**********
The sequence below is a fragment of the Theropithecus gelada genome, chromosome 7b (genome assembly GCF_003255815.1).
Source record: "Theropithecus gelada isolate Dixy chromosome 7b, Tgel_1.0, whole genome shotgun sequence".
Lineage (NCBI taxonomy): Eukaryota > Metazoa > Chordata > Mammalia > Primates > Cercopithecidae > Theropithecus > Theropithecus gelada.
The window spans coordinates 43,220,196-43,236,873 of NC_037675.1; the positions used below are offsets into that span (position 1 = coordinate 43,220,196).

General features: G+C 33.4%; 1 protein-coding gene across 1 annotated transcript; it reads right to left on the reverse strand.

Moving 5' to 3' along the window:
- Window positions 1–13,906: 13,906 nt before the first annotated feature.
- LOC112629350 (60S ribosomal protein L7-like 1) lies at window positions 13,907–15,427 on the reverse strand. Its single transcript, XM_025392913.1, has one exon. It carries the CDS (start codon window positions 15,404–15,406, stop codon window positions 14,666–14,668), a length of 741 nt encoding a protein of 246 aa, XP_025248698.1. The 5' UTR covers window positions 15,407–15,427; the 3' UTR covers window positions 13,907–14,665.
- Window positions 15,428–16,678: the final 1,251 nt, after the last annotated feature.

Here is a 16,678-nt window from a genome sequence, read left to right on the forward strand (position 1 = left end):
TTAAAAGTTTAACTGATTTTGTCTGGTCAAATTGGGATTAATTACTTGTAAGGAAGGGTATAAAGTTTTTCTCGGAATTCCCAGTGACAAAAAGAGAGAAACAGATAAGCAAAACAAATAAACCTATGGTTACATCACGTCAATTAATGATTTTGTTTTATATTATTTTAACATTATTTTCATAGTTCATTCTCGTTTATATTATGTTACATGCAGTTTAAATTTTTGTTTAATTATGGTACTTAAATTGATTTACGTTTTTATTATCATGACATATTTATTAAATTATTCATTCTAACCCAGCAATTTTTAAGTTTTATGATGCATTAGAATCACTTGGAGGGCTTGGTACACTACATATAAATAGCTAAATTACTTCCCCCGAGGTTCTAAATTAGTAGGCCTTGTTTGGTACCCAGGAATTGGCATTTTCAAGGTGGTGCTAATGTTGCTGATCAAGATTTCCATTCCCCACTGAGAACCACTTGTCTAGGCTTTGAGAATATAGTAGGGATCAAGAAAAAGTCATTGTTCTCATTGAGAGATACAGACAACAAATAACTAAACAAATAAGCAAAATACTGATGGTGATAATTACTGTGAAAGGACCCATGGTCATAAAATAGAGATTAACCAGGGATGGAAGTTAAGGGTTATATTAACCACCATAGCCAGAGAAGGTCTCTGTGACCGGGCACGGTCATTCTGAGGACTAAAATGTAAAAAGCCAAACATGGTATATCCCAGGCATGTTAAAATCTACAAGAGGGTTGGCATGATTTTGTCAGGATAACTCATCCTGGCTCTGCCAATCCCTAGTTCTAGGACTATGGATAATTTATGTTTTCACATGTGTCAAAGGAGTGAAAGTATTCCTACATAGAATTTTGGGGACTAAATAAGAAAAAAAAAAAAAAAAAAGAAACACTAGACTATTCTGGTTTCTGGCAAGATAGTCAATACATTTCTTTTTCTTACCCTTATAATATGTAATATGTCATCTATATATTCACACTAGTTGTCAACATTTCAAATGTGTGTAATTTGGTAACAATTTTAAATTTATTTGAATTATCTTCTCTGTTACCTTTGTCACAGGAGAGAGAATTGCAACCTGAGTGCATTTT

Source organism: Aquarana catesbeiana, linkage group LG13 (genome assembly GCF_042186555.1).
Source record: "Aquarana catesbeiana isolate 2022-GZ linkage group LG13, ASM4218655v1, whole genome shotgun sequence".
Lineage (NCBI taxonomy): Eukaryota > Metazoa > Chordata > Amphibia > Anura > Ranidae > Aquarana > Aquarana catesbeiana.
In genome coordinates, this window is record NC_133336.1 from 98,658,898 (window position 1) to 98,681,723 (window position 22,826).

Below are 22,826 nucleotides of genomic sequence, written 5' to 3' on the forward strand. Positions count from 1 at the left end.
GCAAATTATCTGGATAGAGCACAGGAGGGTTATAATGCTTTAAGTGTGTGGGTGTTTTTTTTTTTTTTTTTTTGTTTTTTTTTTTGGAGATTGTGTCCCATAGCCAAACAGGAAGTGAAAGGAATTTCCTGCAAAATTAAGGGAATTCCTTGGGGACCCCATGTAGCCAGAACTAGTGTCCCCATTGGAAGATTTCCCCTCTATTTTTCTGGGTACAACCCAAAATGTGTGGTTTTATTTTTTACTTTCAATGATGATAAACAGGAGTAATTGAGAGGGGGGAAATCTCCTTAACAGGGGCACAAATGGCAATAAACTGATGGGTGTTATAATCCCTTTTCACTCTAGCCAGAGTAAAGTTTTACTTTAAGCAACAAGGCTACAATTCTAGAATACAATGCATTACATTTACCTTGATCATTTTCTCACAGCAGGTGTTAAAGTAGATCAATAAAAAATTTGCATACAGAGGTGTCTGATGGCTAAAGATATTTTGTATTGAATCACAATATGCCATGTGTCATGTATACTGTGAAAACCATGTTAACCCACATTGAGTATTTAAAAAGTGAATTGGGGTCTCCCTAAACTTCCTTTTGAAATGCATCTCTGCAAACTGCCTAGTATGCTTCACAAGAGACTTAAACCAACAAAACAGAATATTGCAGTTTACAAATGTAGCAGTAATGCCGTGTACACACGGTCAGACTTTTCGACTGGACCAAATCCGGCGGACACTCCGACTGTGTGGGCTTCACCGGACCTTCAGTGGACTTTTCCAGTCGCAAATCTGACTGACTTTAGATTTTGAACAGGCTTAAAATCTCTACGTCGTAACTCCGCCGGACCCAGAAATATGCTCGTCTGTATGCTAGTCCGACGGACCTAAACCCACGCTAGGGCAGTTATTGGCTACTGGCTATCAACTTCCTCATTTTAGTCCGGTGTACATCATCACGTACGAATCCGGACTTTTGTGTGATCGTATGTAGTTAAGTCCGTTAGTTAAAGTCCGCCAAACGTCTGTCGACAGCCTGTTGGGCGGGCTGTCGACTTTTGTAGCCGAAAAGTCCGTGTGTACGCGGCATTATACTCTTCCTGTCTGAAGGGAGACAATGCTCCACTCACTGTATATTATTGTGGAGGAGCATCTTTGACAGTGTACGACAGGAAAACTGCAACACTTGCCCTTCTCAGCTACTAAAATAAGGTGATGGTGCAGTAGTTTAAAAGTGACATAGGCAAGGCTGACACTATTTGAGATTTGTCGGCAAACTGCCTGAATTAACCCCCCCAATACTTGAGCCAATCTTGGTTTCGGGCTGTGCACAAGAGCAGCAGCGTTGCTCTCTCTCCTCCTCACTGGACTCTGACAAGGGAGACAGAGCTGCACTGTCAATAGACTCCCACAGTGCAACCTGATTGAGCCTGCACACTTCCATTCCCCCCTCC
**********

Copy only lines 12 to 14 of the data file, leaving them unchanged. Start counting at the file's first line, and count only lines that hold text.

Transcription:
Source organism: Aquarana catesbeiana, linkage group LG13 (genome assembly GCF_042186555.1).
Source record: "Aquarana catesbeiana isolate 2022-GZ linkage group LG13, ASM4218655v1, whole genome shotgun sequence".
Lineage (NCBI taxonomy): Eukaryota > Metazoa > Chordata > Amphibia > Anura > Ranidae > Aquarana > Aquarana catesbeiana.